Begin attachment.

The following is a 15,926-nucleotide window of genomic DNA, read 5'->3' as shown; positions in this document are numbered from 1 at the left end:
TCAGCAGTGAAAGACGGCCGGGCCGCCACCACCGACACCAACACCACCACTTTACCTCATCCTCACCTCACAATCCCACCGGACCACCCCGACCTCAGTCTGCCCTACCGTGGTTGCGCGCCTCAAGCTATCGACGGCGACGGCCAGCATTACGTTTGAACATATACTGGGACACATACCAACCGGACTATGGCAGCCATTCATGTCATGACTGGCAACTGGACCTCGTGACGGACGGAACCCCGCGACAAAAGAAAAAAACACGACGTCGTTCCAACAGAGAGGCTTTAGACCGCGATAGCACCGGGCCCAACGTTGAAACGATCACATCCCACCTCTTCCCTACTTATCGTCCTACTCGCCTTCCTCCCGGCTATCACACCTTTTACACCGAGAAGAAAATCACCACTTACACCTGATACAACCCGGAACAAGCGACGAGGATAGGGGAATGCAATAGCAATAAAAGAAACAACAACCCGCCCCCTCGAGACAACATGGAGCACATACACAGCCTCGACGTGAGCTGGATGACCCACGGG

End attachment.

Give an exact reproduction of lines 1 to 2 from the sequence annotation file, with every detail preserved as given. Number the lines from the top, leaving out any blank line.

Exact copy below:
The following is a 15,926-nucleotide window of genomic DNA, read 5'->3' as shown; positions in this document are numbered from 1 at the left end:
TCAGCAGTGAAAGACGGCCGGGCCGCCACCACCGACACCAACACCACCACTTTACCTCATCCTCACCTCACAATCCCACCGGACCACCCCGACCTCAGTCTGCCCTACCGTGGTTGCGCGCCTCAAGCTATCGACGGCGACGGCCAGCATTACGTTTGAACATATACTGGGACACATACCAACCGGACTATGGCAGCCATTCATGTCATGACTGGCAACTGGACCTCGTGACGGACGGAACCCCGCGACAAAAGAAAAAAACACGACGTCGTTCCAACAGAGAGGCTTTAGACCGCGATAGCACCGGGCCCAACGTTGAAACGATCACATCCCACCTCTTCCCTACTTATCGTCCTACTCGCCTTCCTCCCGGCTATCACACCTTTTACACCGAGAAGAAAATCACCACTTACACCTGATACAACCCGGAACAAGCGACGAGGATAGGGGAATGCAATAGCAATAAAAGAAACAACAACCCGCCCCCTCGAGACAACATGGAGCACATACACAGCCTCGACGTGAGCTGGATGACCCACGGG